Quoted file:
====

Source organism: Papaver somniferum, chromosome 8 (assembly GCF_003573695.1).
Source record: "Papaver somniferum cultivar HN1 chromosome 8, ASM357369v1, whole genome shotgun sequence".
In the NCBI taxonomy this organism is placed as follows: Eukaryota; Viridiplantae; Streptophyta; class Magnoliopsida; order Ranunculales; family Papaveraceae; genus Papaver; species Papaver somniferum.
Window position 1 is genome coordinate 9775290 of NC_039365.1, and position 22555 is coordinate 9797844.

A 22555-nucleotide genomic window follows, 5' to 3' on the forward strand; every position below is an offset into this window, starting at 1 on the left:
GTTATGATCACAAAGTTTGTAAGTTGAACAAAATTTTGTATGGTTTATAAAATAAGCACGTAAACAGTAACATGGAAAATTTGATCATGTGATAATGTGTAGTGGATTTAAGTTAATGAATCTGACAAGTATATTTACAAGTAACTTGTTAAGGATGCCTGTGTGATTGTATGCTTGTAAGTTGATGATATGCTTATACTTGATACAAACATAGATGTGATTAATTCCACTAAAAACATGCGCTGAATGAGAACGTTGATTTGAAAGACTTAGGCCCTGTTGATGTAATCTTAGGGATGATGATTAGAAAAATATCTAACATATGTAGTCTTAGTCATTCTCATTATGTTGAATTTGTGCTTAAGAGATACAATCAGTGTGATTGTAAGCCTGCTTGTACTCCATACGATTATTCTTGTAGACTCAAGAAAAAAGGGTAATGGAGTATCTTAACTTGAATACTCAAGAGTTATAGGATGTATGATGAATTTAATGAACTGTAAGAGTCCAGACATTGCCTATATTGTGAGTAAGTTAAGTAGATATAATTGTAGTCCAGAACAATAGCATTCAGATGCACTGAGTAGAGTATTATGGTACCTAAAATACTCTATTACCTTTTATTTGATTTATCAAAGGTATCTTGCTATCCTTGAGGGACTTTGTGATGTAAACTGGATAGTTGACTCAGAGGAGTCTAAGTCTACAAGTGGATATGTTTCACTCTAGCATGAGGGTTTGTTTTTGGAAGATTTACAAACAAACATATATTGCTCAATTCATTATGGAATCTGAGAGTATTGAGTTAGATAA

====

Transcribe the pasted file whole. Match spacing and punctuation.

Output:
Source organism: Papaver somniferum, chromosome 8 (assembly GCF_003573695.1).
Source record: "Papaver somniferum cultivar HN1 chromosome 8, ASM357369v1, whole genome shotgun sequence".
In the NCBI taxonomy this organism is placed as follows: Eukaryota; Viridiplantae; Streptophyta; class Magnoliopsida; order Ranunculales; family Papaveraceae; genus Papaver; species Papaver somniferum.
Window position 1 is genome coordinate 9775290 of NC_039365.1, and position 22555 is coordinate 9797844.

A 22555-nucleotide genomic window follows, 5' to 3' on the forward strand; every position below is an offset into this window, starting at 1 on the left:
GTTATGATCACAAAGTTTGTAAGTTGAACAAAATTTTGTATGGTTTATAAAATAAGCACGTAAACAGTAACATGGAAAATTTGATCATGTGATAATGTGTAGTGGATTTAAGTTAATGAATCTGACAAGTATATTTACAAGTAACTTGTTAAGGATGCCTGTGTGATTGTATGCTTGTAAGTTGATGATATGCTTATACTTGATACAAACATAGATGTGATTAATTCCACTAAAAACATGCGCTGAATGAGAACGTTGATTTGAAAGACTTAGGCCCTGTTGATGTAATCTTAGGGATGATGATTAGAAAAATATCTAACATATGTAGTCTTAGTCATTCTCATTATGTTGAATTTGTGCTTAAGAGATACAATCAGTGTGATTGTAAGCCTGCTTGTACTCCATACGATTATTCTTGTAGACTCAAGAAAAAAGGGTAATGGAGTATCTTAACTTGAATACTCAAGAGTTATAGGATGTATGATGAATTTAATGAACTGTAAGAGTCCAGACATTGCCTATATTGTGAGTAAGTTAAGTAGATATAATTGTAGTCCAGAACAATAGCATTCAGATGCACTGAGTAGAGTATTATGGTACCTAAAATACTCTATTACCTTTTATTTGATTTATCAAAGGTATCTTGCTATCCTTGAGGGACTTTGTGATGTAAACTGGATAGTTGACTCAGAGGAGTCTAAGTCTACAAGTGGATATGTTTCACTCTAGCATGAGGGTTTGTTTTTGGAAGATTTACAAACAAACATATATTGCTCAATTCATTATGGAATCTGAGAGTATTGAGTTAGATAA